Hughes & Winstock  move the ‘legal highs’ discussion forward by reviewing regulatory systems other than the traditional drug control apparatus under which these substances might be handled.
Note, first, that the current system may be doing quite well by some important measures. Coulson & Caulkins  reviewed the 73 substances that had been scheduled by at least one of four countries (United States, United Kingdom, Australia, Canada). For each substance they asked whether there was evidence that the scheduling decision represented a Type I error; namely, a drug that should have been allowed on the market was scheduled. Using the existing literature they thought that no more than four of the 73 (and probably only one) represented an over-scheduling decision. Type II errors, where a dangerous substance was left unscheduled, obviously cannot be studied by looking at those that were scheduled. Examining the critical literature they found only three unscheduled substances that seemed to be in need of scheduling. As they note, this does not mean the system is perfect, but the claim of a major problem of over-scheduling or under-scheduling, at least for those four countries, is unpersuasive.
The problems that Hughes & Winstock propose to solve, then, are narrower: (i) allowing new substances to properly label themselves as for human ingestion rather than claim deceptively to be something else, such as ‘bath salts’ or ‘plant food’, and (ii) reducing the time to banning the drug if necessary. It is hard to argue with the first of these, but the second may be less attractive than it appears.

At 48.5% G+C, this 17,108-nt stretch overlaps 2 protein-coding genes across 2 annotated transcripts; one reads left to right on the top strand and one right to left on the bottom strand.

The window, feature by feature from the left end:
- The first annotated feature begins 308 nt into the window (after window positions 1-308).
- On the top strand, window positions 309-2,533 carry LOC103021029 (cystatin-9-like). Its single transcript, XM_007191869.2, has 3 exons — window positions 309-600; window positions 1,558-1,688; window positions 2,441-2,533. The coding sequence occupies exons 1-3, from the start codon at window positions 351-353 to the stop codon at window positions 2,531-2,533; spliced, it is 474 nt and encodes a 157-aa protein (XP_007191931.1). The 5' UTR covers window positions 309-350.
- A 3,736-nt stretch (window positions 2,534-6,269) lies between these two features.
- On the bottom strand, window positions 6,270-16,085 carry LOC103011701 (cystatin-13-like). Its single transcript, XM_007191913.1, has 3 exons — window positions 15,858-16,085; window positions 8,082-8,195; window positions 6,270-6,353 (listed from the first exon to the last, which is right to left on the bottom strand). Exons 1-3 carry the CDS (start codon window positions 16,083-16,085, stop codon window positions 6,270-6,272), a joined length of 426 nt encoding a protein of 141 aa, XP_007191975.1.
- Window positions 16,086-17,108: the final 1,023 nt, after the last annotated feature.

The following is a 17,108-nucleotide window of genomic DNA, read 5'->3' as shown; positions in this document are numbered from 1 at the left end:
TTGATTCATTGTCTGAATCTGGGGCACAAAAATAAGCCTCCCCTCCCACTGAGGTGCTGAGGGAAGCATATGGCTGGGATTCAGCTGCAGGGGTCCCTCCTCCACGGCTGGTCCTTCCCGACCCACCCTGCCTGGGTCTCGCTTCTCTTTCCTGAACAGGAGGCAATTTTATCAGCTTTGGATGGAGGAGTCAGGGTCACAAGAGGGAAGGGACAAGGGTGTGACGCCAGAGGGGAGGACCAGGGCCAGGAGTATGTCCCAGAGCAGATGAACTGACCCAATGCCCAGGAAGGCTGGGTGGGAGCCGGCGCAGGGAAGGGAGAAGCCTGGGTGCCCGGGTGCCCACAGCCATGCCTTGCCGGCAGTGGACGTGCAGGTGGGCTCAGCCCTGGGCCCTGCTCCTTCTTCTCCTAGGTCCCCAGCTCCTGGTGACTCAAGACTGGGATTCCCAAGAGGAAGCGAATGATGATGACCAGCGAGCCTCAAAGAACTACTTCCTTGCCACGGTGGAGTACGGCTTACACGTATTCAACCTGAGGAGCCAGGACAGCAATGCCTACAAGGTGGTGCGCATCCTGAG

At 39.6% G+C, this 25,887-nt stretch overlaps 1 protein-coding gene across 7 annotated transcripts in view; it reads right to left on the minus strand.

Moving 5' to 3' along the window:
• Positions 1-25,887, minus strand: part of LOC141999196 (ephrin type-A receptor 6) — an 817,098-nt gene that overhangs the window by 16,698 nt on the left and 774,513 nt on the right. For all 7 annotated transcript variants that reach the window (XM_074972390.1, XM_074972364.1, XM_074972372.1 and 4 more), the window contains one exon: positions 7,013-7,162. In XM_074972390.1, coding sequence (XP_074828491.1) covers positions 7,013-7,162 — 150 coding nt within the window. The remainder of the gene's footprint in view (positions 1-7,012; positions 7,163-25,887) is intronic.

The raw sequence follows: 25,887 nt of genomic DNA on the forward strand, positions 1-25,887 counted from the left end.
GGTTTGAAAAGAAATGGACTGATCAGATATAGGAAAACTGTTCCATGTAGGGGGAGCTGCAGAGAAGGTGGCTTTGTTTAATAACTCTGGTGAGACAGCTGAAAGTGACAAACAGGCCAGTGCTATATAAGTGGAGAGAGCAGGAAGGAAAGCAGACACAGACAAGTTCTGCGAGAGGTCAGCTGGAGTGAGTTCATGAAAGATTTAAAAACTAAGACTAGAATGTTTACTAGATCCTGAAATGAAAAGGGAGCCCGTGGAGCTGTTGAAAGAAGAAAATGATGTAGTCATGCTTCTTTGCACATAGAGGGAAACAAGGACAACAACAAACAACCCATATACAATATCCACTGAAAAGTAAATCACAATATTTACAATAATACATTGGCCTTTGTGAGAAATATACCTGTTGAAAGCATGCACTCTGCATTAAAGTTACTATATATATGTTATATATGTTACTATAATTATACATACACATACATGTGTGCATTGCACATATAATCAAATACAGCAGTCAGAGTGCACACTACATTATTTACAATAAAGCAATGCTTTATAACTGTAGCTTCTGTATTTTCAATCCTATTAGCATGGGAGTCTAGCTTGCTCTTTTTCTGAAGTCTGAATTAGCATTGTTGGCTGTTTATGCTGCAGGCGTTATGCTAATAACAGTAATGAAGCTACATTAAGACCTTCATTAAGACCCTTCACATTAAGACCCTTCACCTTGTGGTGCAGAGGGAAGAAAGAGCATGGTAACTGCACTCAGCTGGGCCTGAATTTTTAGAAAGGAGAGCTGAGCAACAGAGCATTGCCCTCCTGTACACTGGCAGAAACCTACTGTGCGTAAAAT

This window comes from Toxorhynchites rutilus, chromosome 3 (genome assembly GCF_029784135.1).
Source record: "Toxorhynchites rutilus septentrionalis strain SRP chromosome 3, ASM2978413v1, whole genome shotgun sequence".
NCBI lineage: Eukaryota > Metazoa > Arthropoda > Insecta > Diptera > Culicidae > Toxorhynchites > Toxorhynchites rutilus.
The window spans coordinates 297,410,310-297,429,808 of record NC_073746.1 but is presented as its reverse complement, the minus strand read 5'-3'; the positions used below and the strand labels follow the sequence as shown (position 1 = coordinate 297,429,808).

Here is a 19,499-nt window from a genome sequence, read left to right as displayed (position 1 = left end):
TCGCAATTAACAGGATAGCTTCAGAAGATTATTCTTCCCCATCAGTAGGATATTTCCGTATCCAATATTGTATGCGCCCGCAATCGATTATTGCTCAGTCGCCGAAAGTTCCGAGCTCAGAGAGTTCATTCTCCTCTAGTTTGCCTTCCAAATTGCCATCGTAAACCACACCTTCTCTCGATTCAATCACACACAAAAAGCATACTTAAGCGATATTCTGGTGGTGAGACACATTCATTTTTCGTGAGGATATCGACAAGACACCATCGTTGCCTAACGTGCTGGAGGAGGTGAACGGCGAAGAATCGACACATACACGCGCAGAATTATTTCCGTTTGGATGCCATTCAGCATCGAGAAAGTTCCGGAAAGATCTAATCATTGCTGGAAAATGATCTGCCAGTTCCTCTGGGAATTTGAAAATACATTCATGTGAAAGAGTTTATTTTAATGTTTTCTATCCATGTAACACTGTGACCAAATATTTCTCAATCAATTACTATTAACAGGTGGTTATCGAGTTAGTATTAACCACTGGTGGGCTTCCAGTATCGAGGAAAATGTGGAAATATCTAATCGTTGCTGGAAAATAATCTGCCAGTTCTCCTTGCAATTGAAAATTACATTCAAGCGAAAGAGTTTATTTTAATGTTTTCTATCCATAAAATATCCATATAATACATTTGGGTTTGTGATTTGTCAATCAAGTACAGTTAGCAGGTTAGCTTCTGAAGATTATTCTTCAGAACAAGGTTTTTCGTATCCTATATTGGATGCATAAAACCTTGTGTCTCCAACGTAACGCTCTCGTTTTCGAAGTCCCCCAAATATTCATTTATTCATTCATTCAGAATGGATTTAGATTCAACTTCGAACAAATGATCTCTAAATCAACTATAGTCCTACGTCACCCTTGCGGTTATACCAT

Prohibition is not a decision to be made lightly. Admittedly, the existing system has an element of farce. It requires review of what is almost always an extraordinarily thin scientific literature. The novelty of most of these drugs means that there has been little time to conduct research on the health consequences of use, let alone explore the population health consequences of the drug. However, the current system's requirement of elaborate collection and analysis of relevant information, with an emphasis on peer-reviewed material, has some distinct advantages compared to allowing a civil servant to make the decision without public scrutiny. David Nutt has critiqued a number of recent Advisory Council on Misuse of Drugs decisions in the United Kingdom for their excessive caution (e.g. ); whether or not he is correct, it is only because of the current drawn-out procedures that the public is in a position to judge this matter.
In addition, there surely must be some concern about the deceptiveness of using the medications system: recreational substances are being permitted under legislation that is aimed clearly at regulating goods that have therapeutic intent. The relevant clause in the European Union legislation is: ‘any substance or combination of substances which may be used in or administered to human beings either with a view to restoring, correcting or modifying physiological functions by exerting a pharmacological, immunological or metabolic action, or to making a medical diagnosis’.
A recreational drug presumably meets the criterion of ‘modifying physiological functions’, but what does not? The answer may be to expand the relevant legislation so that fitting these new drugs under medications does not require intellectual contortions.
Hughes & Winstock, following Birdwell, Chapman & Singleton  point us in an interesting direction. However, in examining the regulatory alternatives we should be sensitive to a potential bias in our thinking. We know very well the complexities and problems of the drug scheduling system. We need to become similarly intimate with the advantages and disadvantages of the alternatives before making a recommendation to shift systems.
Declaration of interests